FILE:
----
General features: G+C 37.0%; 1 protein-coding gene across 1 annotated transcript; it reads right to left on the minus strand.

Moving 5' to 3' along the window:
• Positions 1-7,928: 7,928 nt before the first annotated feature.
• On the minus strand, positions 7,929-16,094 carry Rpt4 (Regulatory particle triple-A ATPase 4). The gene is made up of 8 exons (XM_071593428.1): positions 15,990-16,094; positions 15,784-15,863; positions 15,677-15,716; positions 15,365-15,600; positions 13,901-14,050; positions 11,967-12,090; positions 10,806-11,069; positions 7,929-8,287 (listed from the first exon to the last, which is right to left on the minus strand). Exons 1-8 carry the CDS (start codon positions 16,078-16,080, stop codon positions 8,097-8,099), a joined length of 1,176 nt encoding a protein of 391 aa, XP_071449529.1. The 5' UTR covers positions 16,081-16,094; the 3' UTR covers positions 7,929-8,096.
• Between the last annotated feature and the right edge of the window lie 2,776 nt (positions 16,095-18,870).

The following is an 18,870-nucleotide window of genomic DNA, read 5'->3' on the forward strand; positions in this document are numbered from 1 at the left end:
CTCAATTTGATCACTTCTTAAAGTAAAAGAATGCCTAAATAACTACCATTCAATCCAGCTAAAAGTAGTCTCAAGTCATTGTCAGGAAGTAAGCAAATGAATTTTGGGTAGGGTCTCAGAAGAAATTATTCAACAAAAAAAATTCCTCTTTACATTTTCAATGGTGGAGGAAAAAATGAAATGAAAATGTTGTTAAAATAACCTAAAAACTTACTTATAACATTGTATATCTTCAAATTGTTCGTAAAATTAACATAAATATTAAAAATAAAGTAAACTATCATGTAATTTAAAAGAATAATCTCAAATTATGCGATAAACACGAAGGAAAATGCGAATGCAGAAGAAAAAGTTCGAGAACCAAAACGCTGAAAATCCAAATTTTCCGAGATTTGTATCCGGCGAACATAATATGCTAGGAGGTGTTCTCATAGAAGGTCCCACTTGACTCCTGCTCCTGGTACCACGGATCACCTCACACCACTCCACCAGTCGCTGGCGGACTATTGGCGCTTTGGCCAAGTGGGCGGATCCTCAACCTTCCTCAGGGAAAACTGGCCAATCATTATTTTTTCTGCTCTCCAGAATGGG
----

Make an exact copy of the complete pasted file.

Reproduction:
General features: G+C 37.0%; 1 protein-coding gene across 1 annotated transcript; it reads right to left on the minus strand.

Moving 5' to 3' along the window:
• Positions 1-7,928: 7,928 nt before the first annotated feature.
• On the minus strand, positions 7,929-16,094 carry Rpt4 (Regulatory particle triple-A ATPase 4). The gene is made up of 8 exons (XM_071593428.1): positions 15,990-16,094; positions 15,784-15,863; positions 15,677-15,716; positions 15,365-15,600; positions 13,901-14,050; positions 11,967-12,090; positions 10,806-11,069; positions 7,929-8,287 (listed from the first exon to the last, which is right to left on the minus strand). Exons 1-8 carry the CDS (start codon positions 16,078-16,080, stop codon positions 8,097-8,099), a joined length of 1,176 nt encoding a protein of 391 aa, XP_071449529.1. The 5' UTR covers positions 16,081-16,094; the 3' UTR covers positions 7,929-8,096.
• Between the last annotated feature and the right edge of the window lie 2,776 nt (positions 16,095-18,870).

The following is an 18,870-nucleotide window of genomic DNA, read 5'->3' on the forward strand; positions in this document are numbered from 1 at the left end:
CTCAATTTGATCACTTCTTAAAGTAAAAGAATGCCTAAATAACTACCATTCAATCCAGCTAAAAGTAGTCTCAAGTCATTGTCAGGAAGTAAGCAAATGAATTTTGGGTAGGGTCTCAGAAGAAATTATTCAACAAAAAAAATTCCTCTTTACATTTTCAATGGTGGAGGAAAAAATGAAATGAAAATGTTGTTAAAATAACCTAAAAACTTACTTATAACATTGTATATCTTCAAATTGTTCGTAAAATTAACATAAATATTAAAAATAAAGTAAACTATCATGTAATTTAAAAGAATAATCTCAAATTATGCGATAAACACGAAGGAAAATGCGAATGCAGAAGAAAAAGTTCGAGAACCAAAACGCTGAAAATCCAAATTTTCCGAGATTTGTATCCGGCGAACATAATATGCTAGGAGGTGTTCTCATAGAAGGTCCCACTTGACTCCTGCTCCTGGTACCACGGATCACCTCACACCACTCCACCAGTCGCTGGCGGACTATTGGCGCTTTGGCCAAGTGGGCGGATCCTCAACCTTCCTCAGGGAAAACTGGCCAATCATTATTTTTTCTGCTCTCCAGAATGGG